Wyper case may be decided in Germany; Van Goolen breaks collarbone; Tour de Langkawi is go; Contract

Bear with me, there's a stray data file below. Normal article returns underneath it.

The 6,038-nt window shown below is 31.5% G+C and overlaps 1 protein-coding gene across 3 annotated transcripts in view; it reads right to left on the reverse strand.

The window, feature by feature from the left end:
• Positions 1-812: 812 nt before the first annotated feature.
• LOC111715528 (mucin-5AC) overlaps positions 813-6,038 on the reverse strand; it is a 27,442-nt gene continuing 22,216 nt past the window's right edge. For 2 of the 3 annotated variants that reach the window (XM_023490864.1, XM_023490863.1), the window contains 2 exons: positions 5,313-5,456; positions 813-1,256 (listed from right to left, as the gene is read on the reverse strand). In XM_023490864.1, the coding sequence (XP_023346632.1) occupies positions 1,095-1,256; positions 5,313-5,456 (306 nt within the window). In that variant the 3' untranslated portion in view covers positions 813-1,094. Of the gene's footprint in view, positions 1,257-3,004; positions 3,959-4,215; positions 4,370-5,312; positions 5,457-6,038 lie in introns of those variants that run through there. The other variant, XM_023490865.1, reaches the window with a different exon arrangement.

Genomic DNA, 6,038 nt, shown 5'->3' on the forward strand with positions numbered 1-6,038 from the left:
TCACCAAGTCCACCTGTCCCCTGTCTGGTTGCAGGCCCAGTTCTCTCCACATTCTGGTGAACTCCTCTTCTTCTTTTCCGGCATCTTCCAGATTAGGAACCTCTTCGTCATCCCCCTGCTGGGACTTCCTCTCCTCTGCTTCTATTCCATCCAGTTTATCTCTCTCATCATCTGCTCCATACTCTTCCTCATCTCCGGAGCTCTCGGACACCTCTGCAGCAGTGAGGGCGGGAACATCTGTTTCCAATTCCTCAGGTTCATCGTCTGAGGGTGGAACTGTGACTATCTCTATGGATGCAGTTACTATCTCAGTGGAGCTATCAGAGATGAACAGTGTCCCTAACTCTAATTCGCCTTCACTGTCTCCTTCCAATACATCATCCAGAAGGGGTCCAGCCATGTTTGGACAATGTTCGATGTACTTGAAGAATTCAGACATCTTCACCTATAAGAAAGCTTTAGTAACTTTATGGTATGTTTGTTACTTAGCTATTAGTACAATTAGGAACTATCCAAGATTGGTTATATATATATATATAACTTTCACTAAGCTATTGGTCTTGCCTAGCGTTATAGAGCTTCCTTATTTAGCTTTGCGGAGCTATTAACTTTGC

PIC BY JOHN PIERCE/PHOTOSPORT INTERNATIONAL Wyper case may be decided in Germany By Jeff Jones Andrew Wyper’s future as a cyclist could well be decided by the German federation. The 21 year-old Australian was convicted of illegally importing performance enhancing drugs into Australia, but he no longer holds an Australian licence. So far, Wyper has been fined $4,067 for the offence, but he has not received a sporting ban. When contacted by Procycling, a spokesperson for Cycling Australia told us, “Andrew Wyper is not currently a member of Cycling Australia – we believe he may have his licence with the German Federation. However, despite that we will ask ASADA [the Australian Sports Anti-Doping Authority] to source the relevant documentation for us to pass on to the UCI, so they can refer the matter to the relevant federation for further action.” Cycling Australia also said that it “would like to congratulate Customs on the work they have done to prevent performance enhancing substances coming into Australia.” Van Goolen breaks collarbone Belgian Jurgen Van Goolen (Discovery Channel) has broken his collarbone and the little finger in his right hand after crashing in training. Van Goolen doesn’t believe he’ll be out of action for longer than a week, as he will have an operation to pin the bone. Tour de Langkawi is go Malaysia’s Tour de Langkawi will take place next year between February 2 and 11. The popular race has experienced severe financial difficulties for the past two years, but intervention by the Malaysian government stopped it from going under. Next year’s race will be organised by the Malaysian cycling federation (MNCF) with the help of local and foreign experts. Making a return to the organisational structure is the UK-based Events Group, headed by Alan Rushton. He will act as the tour’s event director and technical consultant. “I am very pleased to be invited back to work on the Tour,” said Rushton. “We had eight good years building the race before it was sold and it’s great that it has now got the full backing of the Malaysian Government and the MNCF. We are looking forward to contributing towards delivering a high quality event.” The Malaysian government is said to be injecting nearly _5 million into running the race, although some of that money will also be used to further develop cycling in Asia. The government’s Minister of Youth and Sports, Hon. Datuk Hjh Azalina bte Dato Othman Said, confirmed that the 11th edition of the race will be fully supported and funded by his ministry, as well as the Ministry of Tourism. The tour’s stage details have yet to be announced, but invitations are being sent out to teams this week. Contract news Daniele Nardello will leave T-Mobile to join the new Italian team run by Davide Boifava. The team is a combination of LPR and Androni Giocattoli. Belgian Thierry De Groote has a one year contract with Yawadoo. He is the continental team’s 12th rider, with another five still to be confirmed. “I hope that the team will be complete by December 15,” said manager Peter Bauwens. “Then I can also reveal my co-sponsors.” Spanish rider David Blanco has a two year agreement with the Portuguese Duja-Tavira team. He will be the team’s captain, having won the Volta a Portugal this year. Blanco was set to join Karpin Galicia, but opted out of it for what he described as “personal reasons.” Finally, Italian Fabrizio Guidi has found a team to ride for following Phonak’s demise. Guidi has confirmed for Claudio Corti’s Barloworld team. The 34 year-old won five races this year, including two stages and the overall in the Tour de la Region Wallonne. At Barloworld, Guidi will be joined by his Phonak teammate Robert Hunter. Revolution 15 gears up After a successful Revolution 14, the 15th edition of Britain’s top track series is ready to roll on December 9. Some of the world’s best track specialists have been named for the meet, including world Madison champions Joan Llaneras and Isaac Galvez, world points race champion Peter Schep and his usual Madison partner Danny Stam, European Derny Champion Iljo Keisse and Marco Villa. “We wanted to bring in the top six day stars for the next event for some pure track racing,” said organiser James Pope. “The road stars from the last event were great but they are certainly not track specialists. The riders on December 9th will be on top form from six day racing so they will provide a really tough challenge for the Brits. “We will make the most of the riders by staging a Madison. With the form and determination already on display from the British Cycling Academy and Olympic Development riders it will be a fast and very exciting race. This event will provide the best racing so far for this season.” Revolution 14 was sold out, so those interested in watching Revolution 15 should get their tickets in advance from www.cyclingrevolution.com or by calling +44 (0)7005 942 579.